In a way SeeSaw is an old-school approach to video on demand. More and more televisions are coming to market equipped with broadband and Ethernet connectivity. While the reason for this is being touted as applications for your TV – like up-to-date weather news and stock reports – the key to this connectivity will be VoD.
Project Canvas is pushing itself as the portal to web video content on your television. It's hoping for a 'sit back' approach to viewing TV piped from the web.
Built by the BBC, BT and ITV, the service is set to bring BBC, Channel 4, ITV and Channel Five on-demand content to your TV, much in the same way that your get channels at the moment.
Project Canvas wants to be a TV-friendly web portal piped through Canvas-compliant set-top boxes - and eventually TVs - which will offer content from a multitude of sources (including internet-only TV channels) but through one, simple user interface.
While Project Canvas wants to get intimate with your TV, SeeSaw is capturing the online lunch bunch – those who want to catch up telly they missed the night before.
It's in direct competition with iPlayer, 4oD and even YouTube, who recently started adding shows to the site.
But broadcasters whose content straddles all of the above don't care about where their programmes are seen – as long as they are seen.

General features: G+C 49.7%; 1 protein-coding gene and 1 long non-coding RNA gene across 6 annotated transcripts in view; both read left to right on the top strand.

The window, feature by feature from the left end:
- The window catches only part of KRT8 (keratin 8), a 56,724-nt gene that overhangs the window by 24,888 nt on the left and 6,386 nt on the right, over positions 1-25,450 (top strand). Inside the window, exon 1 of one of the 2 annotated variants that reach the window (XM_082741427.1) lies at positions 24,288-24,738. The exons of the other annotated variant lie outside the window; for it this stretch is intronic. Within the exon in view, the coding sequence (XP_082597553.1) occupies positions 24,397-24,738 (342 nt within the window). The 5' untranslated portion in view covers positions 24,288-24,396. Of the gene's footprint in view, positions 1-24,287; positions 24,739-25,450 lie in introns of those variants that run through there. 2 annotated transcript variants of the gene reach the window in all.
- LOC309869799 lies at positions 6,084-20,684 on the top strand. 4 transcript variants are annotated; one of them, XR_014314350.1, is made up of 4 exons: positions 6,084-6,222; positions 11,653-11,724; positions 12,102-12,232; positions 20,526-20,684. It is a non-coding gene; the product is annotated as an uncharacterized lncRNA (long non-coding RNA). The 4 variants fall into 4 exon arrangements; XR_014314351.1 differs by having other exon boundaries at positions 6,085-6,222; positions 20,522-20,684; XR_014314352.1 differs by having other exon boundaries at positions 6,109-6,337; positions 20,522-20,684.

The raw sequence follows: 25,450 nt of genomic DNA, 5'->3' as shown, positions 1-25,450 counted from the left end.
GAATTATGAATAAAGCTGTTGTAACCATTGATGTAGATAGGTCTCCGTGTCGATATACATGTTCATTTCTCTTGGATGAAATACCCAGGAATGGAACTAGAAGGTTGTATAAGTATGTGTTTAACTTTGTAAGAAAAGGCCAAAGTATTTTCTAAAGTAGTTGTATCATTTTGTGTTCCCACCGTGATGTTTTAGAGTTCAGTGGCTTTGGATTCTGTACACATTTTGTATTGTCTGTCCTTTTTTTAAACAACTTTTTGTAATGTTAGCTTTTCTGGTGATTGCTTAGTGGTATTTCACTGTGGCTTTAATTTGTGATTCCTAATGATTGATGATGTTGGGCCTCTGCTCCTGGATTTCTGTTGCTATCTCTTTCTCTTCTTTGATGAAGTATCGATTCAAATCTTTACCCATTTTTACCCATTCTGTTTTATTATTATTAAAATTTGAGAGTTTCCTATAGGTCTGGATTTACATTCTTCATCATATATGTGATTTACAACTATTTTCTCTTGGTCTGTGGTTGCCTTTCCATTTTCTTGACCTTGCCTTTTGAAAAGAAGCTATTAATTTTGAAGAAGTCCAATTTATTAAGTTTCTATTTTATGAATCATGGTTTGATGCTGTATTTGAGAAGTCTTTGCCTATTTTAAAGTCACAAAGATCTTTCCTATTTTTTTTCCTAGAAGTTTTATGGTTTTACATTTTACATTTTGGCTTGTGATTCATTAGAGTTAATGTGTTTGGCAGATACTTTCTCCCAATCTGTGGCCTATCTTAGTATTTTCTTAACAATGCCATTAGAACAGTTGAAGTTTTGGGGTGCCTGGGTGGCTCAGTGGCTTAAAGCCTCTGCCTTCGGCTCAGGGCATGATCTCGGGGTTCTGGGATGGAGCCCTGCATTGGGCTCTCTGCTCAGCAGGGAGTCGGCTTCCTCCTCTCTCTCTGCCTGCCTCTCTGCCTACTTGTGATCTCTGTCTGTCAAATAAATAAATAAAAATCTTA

This is why SeeSaw could well become a success in the UK market. It may not have the Hulu draw of event TV. There's no Losts or 24s on the SeeSaw service (though there would be if Channel 4 and Five invested money into these shows), instead there's lighter fare like the IT Crowd and Hustle.
But for those fed up of website-hopping it will come as welcome relief.
Unfortunately, the Competition Commission has made it so that the UK will never get a Hulu-like service. Even when Hulu does eventually launch in the UK – and it's currently stuck fighting a war over advertising – it won't house anywhere near the content the US version has. Its niche will be US content that is currently not available over here.
SeeSaw feels like a latecomer to a party which is already ending. iPlayer has already snaffled top spot for the UK VoD market and it won't budge, despite its lack of non-BBC content.
In fact iPlayer is growing in stature as it moves away from computers and on to smartphones and games consoles.
This is something SeeSaw needs to latch on to quick, otherwise it'll find there's no demand for its video on demand.